Tonight he steps up to get the first ever Charles Wheeler Award at Westminster University from his boss Mark Thompson, the BBC director-general. Paxo is now the worthy wearer of Wheeler’s Crown. Well deserved.
Charles loved words and using them. So does Paxman. Witness this week, Paxman calling Esther Rantzen a ‘retired television nabob’. Ouch.
It’s what good journalists do; we use words. Charles transformed any film which he reported. I’ve seen very so-so stories become very good watches when reported by Wheeler. Paxman, lest we forget now that he is in a warm studio, was the best film reporter of his generation. Look at some of the films from the Central American frontline 30 years ago. The man learned early.
Charles liked to cause mischief. All good hacks do. He was once heavily censured by the BBC bosses for being rude to royalty on tour. Did he care? Not a jot! Think Paxman and Blair: ‘Do you and President Bush pray together?’ and my all-time favourite to Shaun Woodward, the new MP for St Helens in deepest Lancashire: ‘Mr Woodward did your butler vote Labour?’ (Woodward is very rich and was parachuted to St Helens. He did have a butler).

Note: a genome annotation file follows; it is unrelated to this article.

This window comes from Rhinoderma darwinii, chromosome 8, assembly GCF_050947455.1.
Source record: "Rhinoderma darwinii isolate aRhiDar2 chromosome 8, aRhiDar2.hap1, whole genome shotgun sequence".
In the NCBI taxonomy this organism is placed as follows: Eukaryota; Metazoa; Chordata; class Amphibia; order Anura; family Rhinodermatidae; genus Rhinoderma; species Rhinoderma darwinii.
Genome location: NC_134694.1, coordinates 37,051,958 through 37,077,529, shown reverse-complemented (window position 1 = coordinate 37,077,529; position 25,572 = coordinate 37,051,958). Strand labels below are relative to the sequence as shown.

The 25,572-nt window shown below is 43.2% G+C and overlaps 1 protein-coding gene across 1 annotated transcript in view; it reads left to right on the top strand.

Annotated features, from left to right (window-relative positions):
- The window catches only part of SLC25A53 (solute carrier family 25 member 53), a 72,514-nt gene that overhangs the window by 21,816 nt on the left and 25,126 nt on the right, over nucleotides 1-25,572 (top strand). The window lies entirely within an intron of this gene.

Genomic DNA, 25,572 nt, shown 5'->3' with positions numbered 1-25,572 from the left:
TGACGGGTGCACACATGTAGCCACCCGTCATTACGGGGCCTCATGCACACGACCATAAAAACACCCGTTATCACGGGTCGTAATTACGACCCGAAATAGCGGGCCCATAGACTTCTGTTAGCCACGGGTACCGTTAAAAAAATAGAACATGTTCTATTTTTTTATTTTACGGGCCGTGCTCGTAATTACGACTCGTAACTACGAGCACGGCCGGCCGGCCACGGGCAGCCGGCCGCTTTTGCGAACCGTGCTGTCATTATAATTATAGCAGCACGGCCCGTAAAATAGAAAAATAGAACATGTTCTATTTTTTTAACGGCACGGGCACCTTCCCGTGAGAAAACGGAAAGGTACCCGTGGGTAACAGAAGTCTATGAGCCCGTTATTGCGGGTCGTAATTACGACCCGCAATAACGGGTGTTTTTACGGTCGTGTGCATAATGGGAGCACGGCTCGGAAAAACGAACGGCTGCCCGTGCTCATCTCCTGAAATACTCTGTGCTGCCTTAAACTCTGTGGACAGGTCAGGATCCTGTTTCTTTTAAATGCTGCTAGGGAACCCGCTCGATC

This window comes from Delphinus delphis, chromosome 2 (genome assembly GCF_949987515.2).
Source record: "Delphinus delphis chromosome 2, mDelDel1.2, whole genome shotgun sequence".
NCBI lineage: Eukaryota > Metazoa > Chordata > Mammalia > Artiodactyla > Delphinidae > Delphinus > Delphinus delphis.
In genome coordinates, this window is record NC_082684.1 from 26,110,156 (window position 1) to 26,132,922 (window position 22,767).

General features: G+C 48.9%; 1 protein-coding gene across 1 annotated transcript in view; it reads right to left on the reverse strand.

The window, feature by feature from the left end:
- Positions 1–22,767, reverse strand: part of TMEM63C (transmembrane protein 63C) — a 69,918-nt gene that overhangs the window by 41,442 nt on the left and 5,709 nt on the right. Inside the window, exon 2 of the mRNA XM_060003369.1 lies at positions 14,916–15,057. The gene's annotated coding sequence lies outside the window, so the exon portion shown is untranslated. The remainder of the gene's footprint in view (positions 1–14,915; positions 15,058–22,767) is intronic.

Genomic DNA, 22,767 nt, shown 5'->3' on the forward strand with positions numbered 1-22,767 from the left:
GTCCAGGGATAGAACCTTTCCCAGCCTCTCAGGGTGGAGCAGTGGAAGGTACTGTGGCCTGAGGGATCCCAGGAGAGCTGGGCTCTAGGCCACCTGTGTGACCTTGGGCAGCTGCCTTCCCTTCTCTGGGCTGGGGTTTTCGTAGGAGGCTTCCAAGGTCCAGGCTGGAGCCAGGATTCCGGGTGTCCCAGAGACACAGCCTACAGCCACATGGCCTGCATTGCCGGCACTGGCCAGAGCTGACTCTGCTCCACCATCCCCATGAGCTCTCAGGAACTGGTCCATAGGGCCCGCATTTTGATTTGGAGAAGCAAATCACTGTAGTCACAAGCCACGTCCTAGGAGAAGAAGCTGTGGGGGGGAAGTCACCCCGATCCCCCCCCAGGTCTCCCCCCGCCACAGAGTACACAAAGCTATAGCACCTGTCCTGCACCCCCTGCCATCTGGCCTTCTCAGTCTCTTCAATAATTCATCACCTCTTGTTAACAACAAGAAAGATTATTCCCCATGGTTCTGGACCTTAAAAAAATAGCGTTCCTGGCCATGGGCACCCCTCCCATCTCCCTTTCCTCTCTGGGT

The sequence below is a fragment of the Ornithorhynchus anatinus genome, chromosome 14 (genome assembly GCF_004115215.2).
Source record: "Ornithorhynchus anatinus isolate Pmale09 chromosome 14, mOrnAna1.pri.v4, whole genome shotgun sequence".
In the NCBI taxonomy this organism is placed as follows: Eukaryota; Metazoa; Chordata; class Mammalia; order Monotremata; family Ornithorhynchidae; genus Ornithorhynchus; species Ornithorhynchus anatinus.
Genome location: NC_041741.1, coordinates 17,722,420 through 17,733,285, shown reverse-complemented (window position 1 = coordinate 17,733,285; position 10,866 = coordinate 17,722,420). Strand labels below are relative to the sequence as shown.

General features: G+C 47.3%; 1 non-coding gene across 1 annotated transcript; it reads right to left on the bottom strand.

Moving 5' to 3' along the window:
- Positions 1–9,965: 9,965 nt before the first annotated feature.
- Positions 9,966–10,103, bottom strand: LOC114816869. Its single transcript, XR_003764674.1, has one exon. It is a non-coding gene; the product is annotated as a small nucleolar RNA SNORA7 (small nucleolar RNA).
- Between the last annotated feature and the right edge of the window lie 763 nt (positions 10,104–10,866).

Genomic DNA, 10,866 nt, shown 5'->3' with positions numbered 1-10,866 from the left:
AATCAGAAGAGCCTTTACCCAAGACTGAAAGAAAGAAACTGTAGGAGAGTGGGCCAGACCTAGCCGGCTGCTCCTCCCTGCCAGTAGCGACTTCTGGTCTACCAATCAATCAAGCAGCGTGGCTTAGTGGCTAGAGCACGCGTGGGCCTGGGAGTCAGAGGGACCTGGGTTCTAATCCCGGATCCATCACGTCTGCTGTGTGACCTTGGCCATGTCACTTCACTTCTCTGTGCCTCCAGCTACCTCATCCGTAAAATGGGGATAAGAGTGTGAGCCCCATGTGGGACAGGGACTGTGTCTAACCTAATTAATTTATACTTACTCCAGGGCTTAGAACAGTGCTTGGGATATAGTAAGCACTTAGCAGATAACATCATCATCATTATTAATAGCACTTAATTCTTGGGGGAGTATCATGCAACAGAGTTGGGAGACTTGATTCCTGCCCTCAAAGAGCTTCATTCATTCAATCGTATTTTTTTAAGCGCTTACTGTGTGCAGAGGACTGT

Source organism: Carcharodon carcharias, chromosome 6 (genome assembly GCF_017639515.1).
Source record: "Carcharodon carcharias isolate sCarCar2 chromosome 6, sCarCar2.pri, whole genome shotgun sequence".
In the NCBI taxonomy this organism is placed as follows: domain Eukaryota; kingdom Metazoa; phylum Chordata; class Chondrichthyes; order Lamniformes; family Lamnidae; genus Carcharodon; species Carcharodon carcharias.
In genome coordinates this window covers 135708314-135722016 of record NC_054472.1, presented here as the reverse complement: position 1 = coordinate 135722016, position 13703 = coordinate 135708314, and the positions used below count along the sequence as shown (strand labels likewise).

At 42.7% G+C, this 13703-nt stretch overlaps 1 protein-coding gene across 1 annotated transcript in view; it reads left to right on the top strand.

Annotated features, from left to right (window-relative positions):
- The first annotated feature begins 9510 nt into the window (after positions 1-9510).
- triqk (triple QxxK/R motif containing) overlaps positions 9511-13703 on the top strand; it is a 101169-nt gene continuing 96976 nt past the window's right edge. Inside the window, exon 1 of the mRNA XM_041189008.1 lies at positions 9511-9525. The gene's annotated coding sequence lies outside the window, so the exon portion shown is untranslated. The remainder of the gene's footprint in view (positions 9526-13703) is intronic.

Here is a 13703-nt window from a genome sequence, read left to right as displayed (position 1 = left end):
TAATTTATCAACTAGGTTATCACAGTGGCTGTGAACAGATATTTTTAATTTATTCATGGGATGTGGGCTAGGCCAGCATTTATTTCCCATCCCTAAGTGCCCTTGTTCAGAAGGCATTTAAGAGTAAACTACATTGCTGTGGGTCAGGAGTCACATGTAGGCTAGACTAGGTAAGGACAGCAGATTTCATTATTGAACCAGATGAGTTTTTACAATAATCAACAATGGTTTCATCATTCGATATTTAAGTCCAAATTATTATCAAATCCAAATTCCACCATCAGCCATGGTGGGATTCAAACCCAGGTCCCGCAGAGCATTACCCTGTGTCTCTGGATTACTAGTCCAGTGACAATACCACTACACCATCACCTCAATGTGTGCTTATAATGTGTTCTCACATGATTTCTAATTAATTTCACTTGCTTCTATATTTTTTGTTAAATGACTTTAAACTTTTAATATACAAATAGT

Charles was less the master of the studio than Paxo has become. Charles always looked a mite uncomfortable, Paxo not. A caged animal waiting for its prey. It’s no wonder Gordon Brown refuses to be interviewed by him. Paxo takes Newsnight up a gear when he presents it.
Both are, to use that wonderful English word, ‘curmudgeonly’. So what? There are too many smiling faces on TV and too many autocuties. Curmudgeons find things out – even if they do not make huge numbers of friends. But then good hacks are loners.
For all of their similarities (and differences) who can begrudge Paxo the title of King of the TV Journalism jungle? Not me.
John Mair is a senior lecturer in broadcasting at Coventry University. He produced last month’s Media Society Annual Award Dinner for Jeremy Paxman.
Note: updated with subbing corrections 21.05.09